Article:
CDC: Circumcision Benefits Outweigh Risks

When I read the new proposed guidelines the CDC posted on circumcision, I knew that I wanted to blog about it for Birth and Global Health. Men are largely ignored when it comes to reproductive health; however, they are 50-percent of the equation. Being a self-described hippie, I have always said that if I had male children that I would not circumcise them as it was unnecessary. However, the CDC says that there is strong evidence that male circumcision can:

  1. Cut a man’s risk of getting HIV from an infected female partner by 50 to 60 percent.
  2. Reduce their risk of genital herpes and certain strains of human papillomavirus by 30 percent or more.
  3. Lower the risk of urinary tract infections during infancy, and cancer of the penis in adulthood.

All of this evidence sounds extremely promising, but I am interested in how many men will opt to get a circumcision now that they are older adults, especially since the CDC has recommended that doctors counsel parents of baby boys and teenagers, as well as men, on the benefits and risks of circumcision.


5 thoughts on “CDC: Circumcision Benefits Outweigh Risks

  1. I have always had mixed opinions on this myself, the Jewish side of me for once not getting along with the feminist; on the one hand, circumcision has a number of benefits not only to the man himself but later partners, and is low risk. On the other hand, I believe in choice. I won’t even pierce my children’s ears until they’re old enough to express an opinion. I believe in the right to abortion and contraception, and one of the key points is the woman’s womb belongs to her, so why isn’t the man’s genitalia his own as well?

    So this comes to the question you asked. Men getting circumcised when older. I did some research of my own on this and it raises more quandaries than it solves. Firstly, most men doing this at an older age have more difficulty with the surgery; while the surrounding skin grows proportionately with the body, the inner shaft gets larger after puberty, making the process and healing more painful on boys getting this once they’ve grown into their adult body. Additionally, the men who get this surgery when older are solving a present problem, such as phimosis, balanitis, condyloma, or a redundant foreskin, which all could have been solved with an earlier surgery. The flip side, though, is that patients also report diminished (but not significantly diminished) erectile function and penile sensitivity. It cannot be said if this is a consequence of having surgery late, or simply having circumcision at all.

    Overall, as a healthcare professional, I would be tempted to pick circumcision, though at the end of the day I question the morality of damaging a boy’s body autonomy.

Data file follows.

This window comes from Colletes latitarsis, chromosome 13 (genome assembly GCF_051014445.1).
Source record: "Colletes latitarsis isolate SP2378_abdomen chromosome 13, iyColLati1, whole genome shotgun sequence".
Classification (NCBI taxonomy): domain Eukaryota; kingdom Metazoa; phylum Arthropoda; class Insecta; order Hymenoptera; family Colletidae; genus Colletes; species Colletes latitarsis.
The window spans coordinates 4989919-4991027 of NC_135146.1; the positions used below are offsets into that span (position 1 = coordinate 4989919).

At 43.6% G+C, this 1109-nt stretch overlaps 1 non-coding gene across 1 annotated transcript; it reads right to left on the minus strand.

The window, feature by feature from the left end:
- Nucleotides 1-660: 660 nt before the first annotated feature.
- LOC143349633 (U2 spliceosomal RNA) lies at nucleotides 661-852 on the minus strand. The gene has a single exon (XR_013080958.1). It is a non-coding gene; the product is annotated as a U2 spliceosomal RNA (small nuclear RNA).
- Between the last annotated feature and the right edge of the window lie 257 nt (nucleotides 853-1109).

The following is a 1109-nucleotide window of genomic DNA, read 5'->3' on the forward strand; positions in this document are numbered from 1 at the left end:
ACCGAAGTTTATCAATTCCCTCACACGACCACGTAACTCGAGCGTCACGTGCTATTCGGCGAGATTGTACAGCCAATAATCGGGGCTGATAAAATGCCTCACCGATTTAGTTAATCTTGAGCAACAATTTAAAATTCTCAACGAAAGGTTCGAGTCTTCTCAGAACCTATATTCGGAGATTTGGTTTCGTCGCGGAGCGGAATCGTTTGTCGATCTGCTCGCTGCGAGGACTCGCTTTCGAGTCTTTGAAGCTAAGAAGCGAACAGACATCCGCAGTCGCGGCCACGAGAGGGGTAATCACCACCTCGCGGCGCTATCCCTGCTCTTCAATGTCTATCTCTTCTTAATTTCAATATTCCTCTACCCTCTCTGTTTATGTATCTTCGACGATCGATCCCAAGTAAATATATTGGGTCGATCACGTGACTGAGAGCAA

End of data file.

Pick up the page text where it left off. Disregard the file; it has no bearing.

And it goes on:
(2012). Circumcision Policy Statement. The American Academy of Pediatrics, 130(13). 585-6.

    Fink, K. S., Carson, C. C., & DeVellis, R. F. (2002). Adult circumcision outcomes study: effect on erectile function, penile sensitivity, sexual activity and satisfaction. The Journal of Urology, 167(5). 2113-6.

  2. This is very interesting to me as well, since I share your opinion of not wanting to circumcise my potential future baby boy. I’ve debated this with numerous people, mostly friends who just wouldn’t want their child to be “different” or who think that foreskin is “gross”. In my opinion, it is the natural order of things, so why not leave it? Also, I find it interesting that most of the world does not perform male circumcision. I am vehemently against female circumcision, and just feel hypocritical supporting male circumcision. However, these statistics are promising, as you said. I do find it interesting though that somehow lack of foreskin reduces the chance of a man getting HIV from a woman, but doesn’t reduce the chance of a man giving it to a woman or getting it from anal sex. I think I might need to do more research on this, so thanks for posting about it!

  3. Can’t help but jump in here as well. When i graduated from nursing school in 1976, the norm was to circumcise every baby boy, a routine. Later people began to question the routine of it. Lots of dialogue about it. After much debate the American Academy of Pediatrics counseled only as choice, not to recommend or NOT recommend. Many fewer circumcisions ensued. Then: HIV came into the picture. Now things have another side.
    But if parents believe their child is best circumcised: MUCH better to do it as a newborn. Less foreskin, fewer complications. The debate continues.

  4. I have to say that I was pretty shocked when I too saw this article last week. I thought the “trend” for circumcision was turning around in the past 10 years or so. Although the CDC is a trusted source for health promotion, awareness, and action, I am still a little bothered by the ease at which many parents choose to have their male newborn babies circumcised. Albeit for religious reasons, to have boys “look like daddies,” and now to lessen the chance of contracting an STD. Yet, what about the sexual side effects of circumcision that these males may experience later in life (and before they could even make a decision about their own body)? There have been numerous reports about circumcision contributing to decreased penile sensitivity, difficulty achieving orgasm, premature ejaculation, and many psychosocial issues. Personally, I think the human body is already wonderfully equipped and the CDC’s “STD prevention” reason does not make a surgery to remove a body part necessary. There are many other ways to protect against STD’s.

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